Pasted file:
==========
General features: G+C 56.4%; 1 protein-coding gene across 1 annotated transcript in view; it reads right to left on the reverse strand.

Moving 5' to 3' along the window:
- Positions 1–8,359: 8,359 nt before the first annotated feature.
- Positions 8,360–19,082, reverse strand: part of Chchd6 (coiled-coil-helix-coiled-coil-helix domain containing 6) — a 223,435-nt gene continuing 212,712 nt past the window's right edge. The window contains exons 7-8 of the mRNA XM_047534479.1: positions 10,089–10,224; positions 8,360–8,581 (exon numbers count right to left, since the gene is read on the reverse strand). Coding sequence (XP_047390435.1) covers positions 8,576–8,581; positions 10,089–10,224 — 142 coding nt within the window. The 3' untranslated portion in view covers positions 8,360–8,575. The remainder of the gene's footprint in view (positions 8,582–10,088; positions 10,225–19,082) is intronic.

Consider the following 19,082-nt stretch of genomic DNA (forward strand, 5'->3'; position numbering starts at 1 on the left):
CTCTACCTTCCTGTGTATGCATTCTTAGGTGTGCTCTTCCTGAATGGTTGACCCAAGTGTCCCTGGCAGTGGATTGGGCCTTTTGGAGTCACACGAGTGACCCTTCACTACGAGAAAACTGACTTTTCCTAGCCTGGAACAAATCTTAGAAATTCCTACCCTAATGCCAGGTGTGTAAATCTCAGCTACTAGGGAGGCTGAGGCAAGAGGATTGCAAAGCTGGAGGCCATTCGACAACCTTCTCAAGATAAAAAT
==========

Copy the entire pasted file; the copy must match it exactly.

General features: G+C 56.4%; 1 protein-coding gene across 1 annotated transcript in view; it reads right to left on the reverse strand.

Moving 5' to 3' along the window:
- Positions 1–8,359: 8,359 nt before the first annotated feature.
- Positions 8,360–19,082, reverse strand: part of Chchd6 (coiled-coil-helix-coiled-coil-helix domain containing 6) — a 223,435-nt gene continuing 212,712 nt past the window's right edge. The window contains exons 7-8 of the mRNA XM_047534479.1: positions 10,089–10,224; positions 8,360–8,581 (exon numbers count right to left, since the gene is read on the reverse strand). Coding sequence (XP_047390435.1) covers positions 8,576–8,581; positions 10,089–10,224 — 142 coding nt within the window. The 3' untranslated portion in view covers positions 8,360–8,575. The remainder of the gene's footprint in view (positions 8,582–10,088; positions 10,225–19,082) is intronic.

Consider the following 19,082-nt stretch of genomic DNA (forward strand, 5'->3'; position numbering starts at 1 on the left):
CTCTACCTTCCTGTGTATGCATTCTTAGGTGTGCTCTTCCTGAATGGTTGACCCAAGTGTCCCTGGCAGTGGATTGGGCCTTTTGGAGTCACACGAGTGACCCTTCACTACGAGAAAACTGACTTTTCCTAGCCTGGAACAAATCTTAGAAATTCCTACCCTAATGCCAGGTGTGTAAATCTCAGCTACTAGGGAGGCTGAGGCAAGAGGATTGCAAAGCTGGAGGCCATTCGACAACCTTCTCAAGATAAAAAT